Global Lens Reflections on life, the universe, and everything

Photography
2016 – A year in photos
2016 - A year in photos

There’s a military phrase that, despite my aversion to military terms, works well for photography. Some places I visit are clearly “target-rich environments,” in that it’s hard not to capture compelling images because the people and their surroundings are so beautiful. I’m not referring to some misplaced sense of the exotic. People aren’t interesting just […]

2015 – A year in photos
2015 - A year in photos

When Arthur “Weegee” Fellig, a New York City street photographer in the 1930s and 1940s, was asked what the secret was to his images, he responded, “f8 and be there.” In other words, you gotta show up. During this past year, that’s what I tried to do. From the streets of Pasco, Washington, to the […]

Getting comfortable
Getting comfortable

Photography can be, at its best, an intimate window into people’s lives. Yet intimacy implies proximity. The war photographer Robert Capa understood that. He said, “If your pictures aren’t good enough, you’re not close enough.” At a certain point, however, getting close can induce discomfort in the subject of the image, making them change what […]

2014 – A year in photos
2014 - A year in photos

In these waning minutes of 2014, I want to offer my thanks to those people around the world who let me share in their lives for a few moments or a few days this year. Because they were willing to tell me their stories, or let me into their homes and neighborhoods to document their […]

Indonesia: Tsunami+10
Indonesia: Tsunami+10

People throughout South Asia will soon pause to remember the giant waves that ten years ago this month swept over thousands of coastal communities, killing hundreds of thousands of people and leaving millions homeless. This is the story of several of those communities. Immediately after the December 26, 2004, tsunami, I flew to Sri Lanka to […]

Are selfies evil?
Are selfies evil?

When a camera is pointed away from the photographer, it can yield images that provide a fascinating window through which we can better see and understand the world around us. Yet when the camera is turned around and pointed toward the photographer, rather than providing new insight into that fascinating world out there, it merely […]

Guatemala: Playful women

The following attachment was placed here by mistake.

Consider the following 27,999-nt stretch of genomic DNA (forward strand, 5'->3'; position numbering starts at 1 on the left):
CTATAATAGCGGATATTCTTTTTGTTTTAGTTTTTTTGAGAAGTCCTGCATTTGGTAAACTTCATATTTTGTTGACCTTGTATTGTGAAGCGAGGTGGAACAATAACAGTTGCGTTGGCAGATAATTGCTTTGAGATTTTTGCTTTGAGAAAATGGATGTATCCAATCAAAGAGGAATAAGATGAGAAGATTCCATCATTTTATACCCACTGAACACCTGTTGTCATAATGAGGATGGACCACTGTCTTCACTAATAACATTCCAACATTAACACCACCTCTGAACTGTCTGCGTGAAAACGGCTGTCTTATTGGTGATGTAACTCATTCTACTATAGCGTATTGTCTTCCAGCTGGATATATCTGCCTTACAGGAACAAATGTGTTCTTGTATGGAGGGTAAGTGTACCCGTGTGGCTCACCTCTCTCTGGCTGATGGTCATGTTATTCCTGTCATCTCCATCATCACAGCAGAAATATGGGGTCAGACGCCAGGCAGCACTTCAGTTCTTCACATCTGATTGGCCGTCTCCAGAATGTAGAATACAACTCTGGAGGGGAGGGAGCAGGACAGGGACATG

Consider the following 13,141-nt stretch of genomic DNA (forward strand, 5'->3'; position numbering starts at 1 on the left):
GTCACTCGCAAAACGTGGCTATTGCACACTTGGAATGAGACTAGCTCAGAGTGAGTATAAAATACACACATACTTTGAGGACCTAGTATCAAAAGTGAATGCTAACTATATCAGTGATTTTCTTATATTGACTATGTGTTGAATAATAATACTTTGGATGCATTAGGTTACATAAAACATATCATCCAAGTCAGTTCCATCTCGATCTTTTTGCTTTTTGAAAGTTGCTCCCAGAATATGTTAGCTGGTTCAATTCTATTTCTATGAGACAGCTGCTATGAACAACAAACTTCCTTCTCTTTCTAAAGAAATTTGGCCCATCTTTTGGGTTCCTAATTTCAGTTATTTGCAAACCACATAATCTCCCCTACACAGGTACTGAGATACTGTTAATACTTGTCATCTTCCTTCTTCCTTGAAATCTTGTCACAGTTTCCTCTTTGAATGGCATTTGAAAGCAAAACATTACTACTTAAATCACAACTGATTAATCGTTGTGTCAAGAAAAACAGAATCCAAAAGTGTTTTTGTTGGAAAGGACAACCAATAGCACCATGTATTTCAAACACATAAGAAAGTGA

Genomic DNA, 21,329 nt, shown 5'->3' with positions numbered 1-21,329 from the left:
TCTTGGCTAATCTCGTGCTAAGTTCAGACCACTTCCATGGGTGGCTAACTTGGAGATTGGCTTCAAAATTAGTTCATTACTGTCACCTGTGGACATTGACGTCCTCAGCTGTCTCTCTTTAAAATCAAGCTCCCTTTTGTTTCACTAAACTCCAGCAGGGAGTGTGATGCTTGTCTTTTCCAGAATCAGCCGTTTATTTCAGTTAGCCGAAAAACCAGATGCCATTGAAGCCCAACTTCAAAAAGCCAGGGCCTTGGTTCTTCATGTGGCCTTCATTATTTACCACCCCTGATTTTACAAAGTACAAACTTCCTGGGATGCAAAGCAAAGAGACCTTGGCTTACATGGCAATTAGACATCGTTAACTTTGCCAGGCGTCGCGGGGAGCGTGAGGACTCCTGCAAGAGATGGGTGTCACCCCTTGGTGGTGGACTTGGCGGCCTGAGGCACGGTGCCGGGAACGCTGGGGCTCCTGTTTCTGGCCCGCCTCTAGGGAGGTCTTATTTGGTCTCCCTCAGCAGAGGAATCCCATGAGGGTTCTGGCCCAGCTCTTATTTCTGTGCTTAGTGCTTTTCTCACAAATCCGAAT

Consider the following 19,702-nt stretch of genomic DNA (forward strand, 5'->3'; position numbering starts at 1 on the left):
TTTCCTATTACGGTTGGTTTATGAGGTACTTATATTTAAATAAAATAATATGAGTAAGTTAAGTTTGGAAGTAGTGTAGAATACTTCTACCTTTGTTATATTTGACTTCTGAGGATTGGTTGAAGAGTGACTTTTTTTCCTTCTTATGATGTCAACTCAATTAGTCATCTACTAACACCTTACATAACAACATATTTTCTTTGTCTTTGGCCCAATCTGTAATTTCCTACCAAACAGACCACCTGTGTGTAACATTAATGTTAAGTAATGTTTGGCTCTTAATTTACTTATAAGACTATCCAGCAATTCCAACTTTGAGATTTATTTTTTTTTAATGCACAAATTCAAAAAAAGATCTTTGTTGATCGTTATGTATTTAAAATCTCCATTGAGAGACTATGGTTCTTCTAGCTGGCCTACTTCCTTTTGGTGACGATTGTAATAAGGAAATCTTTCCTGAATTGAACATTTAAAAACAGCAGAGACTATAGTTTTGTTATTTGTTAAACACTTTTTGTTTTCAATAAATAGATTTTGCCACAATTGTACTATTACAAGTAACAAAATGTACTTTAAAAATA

Guatemala: Playful women

Decades ago, I hitchhiked across the United States, and along the way I stopped at the Grand Canyon. Yet while growing up I had seen so many pictures of it that when I first stepped out on the rim and looked down, I thought, “Oh. This looks just like the pictures.” It was cool, certainly, […]

Advent images
Advent images

Advent is a time of waiting–for the incarnation, for justice, for peace. Over the centuries the church has developed a series of measures to help us develop the practice of waiting, everything from different liturgical colors to candles and wreathes to calendars with little doors to special music (though it’s an unfair fight: for every […]

f8 Belgrade
f8 Belgrade

I don’t think I’d last long in an office. Don’t get me wrong, it would be nice to never break a sweat, to have a fast internet connection, to never get your feet wet, to not have to run through an airport to catch a connecting flight. But it would be so . . hmm, for […]

Roma Redux
Roma Redux

As I stepped out of a taxi near a collection of metal shipping containers in Makis, a village outside of Belgrade, Serbia, the people living in the containers eyed me suspiciously. When I set my camera case on the ground and start assembling my camera equipment, a few of the women started shouting, Bezi! Bezi! — […]

Guatemala genocide trial
Guatemala genocide trial

Manuela Toj knelt in the mud at the bottom of the pit, the three skeletons before her covered with flower petals and burning candles. I knelt beside her, along with several of her neighbors, all of us gathered around the newly revealed skeletons. A Mayan priest intoned prayers for the dead while a young woman […]